Markus "Notch" Persson, game developer

For a guy who shuns publicity, Markus Persson has been getting lots of it. The 32-year-old Swede developed an underground hit, called Minecraft, which has swept through the ranks of gamers like wildfire in late summer. Players do two things: build and explore. Think <a class="taxInlineTagLink" id="HOC587" title="The LEGO Group" href="/topic/economy-business-finance/the-lego-group-HOC587.topic">Lego</a> bricks but virtual. Sounds simplistic, but the game's rudimentary charms have millions of players in its thrall.<br>
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A survey of players who frequent IGN.com's site for game news and reviews voted Persson as the person of the year, edging out the president of <a class="taxInlineTagLink" id="ORCRP010861" title="Nintendo Company Ltd." href="/topic/economy-business-finance/nintendo-company-ltd.-ORCRP010861.topic">Nintendo</a>, Satoru Iwata, and developers of a slew of this year's blockbuster titles, including Pokemon Black and White, Uncharted 3 and Elder Scrolls V: Skyrim.<br>
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Not that Minecraft has done poorly in the sales department -- it's sold 4 million copies as of November without so much as a krona spent on advertising. Doing the math, that converts to more than $73 million in revenue. Not bad for a game that was initially created by one Persson and is now supported by a tiny team of a dozen or so developers in Stockholm.<br>
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Persson and his tiny company, Mojang, have embarked on another, unannounced title for the new year. Chances are, if you haven't already heard of his games, you probably will in 2012.<br>
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-- Alex Pham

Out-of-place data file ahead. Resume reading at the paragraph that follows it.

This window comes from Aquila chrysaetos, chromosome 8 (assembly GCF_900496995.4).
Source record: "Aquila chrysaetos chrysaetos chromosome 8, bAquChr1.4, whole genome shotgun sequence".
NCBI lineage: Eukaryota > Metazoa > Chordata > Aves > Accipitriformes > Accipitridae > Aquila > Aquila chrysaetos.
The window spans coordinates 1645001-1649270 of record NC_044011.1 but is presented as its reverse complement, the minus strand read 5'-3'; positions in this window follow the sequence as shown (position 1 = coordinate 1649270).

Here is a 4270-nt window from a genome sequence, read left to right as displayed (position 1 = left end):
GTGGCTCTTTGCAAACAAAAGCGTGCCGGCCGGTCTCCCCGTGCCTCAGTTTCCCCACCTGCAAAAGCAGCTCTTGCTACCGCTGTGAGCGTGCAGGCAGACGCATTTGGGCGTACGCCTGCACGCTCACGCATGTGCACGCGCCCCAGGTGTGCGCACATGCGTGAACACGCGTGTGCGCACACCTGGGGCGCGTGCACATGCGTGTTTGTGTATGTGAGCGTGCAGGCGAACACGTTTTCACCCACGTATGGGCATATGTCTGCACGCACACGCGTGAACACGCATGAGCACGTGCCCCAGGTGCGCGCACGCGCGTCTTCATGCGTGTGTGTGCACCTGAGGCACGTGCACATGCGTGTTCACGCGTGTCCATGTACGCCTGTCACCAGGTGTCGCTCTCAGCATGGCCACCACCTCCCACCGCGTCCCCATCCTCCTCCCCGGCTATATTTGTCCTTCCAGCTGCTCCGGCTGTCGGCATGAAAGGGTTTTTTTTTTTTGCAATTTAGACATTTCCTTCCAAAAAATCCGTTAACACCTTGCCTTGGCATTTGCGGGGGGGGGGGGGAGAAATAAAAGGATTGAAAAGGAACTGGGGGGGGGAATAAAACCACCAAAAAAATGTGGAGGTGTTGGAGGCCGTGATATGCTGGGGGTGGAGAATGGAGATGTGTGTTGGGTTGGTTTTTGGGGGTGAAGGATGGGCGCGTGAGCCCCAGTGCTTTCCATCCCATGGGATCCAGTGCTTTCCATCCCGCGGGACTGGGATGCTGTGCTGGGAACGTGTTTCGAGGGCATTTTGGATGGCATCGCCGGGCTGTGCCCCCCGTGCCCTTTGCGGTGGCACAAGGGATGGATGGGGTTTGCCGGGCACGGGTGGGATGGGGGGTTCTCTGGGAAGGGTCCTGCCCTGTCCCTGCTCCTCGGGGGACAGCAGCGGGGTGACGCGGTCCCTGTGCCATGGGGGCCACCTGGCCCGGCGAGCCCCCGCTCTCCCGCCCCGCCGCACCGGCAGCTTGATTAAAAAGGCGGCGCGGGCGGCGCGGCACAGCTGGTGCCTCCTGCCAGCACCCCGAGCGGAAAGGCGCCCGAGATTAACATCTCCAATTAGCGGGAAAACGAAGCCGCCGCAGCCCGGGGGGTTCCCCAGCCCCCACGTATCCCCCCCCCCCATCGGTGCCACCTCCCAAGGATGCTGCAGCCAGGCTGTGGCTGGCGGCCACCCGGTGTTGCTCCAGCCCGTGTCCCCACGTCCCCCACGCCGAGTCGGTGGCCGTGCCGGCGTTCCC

( Twitter )

For a guy who shuns publicity, Markus Persson has been getting lots of it. The 32-year-old Swede developed an underground hit, called Minecraft, which has swept through the ranks of gamers like wildfire in late summer. Players do two things: build and explore. Think Lego bricks but virtual. Sounds simplistic, but the game's rudimentary charms have millions of players in its thrall.

A survey of players who frequent IGN.com's site for game news and reviews voted Persson as the person of the year, edging out the president of Nintendo, Satoru Iwata, and developers of a slew of this year's blockbuster titles, including Pokemon Black and White, Uncharted 3 and Elder Scrolls V: Skyrim.

Not that Minecraft has done poorly in the sales department -- it's sold 4 million copies as of November without so much as a krona spent on advertising. Doing the math, that converts to more than $73 million in revenue. Not bad for a game that was initially created by one Persson and is now supported by a tiny team of a dozen or so developers in Stockholm.

Persson and his tiny company, Mojang, have embarked on another, unannounced title for the new year. Chances are, if you haven't already heard of his games, you probably will in 2012.

-- Alex Pham

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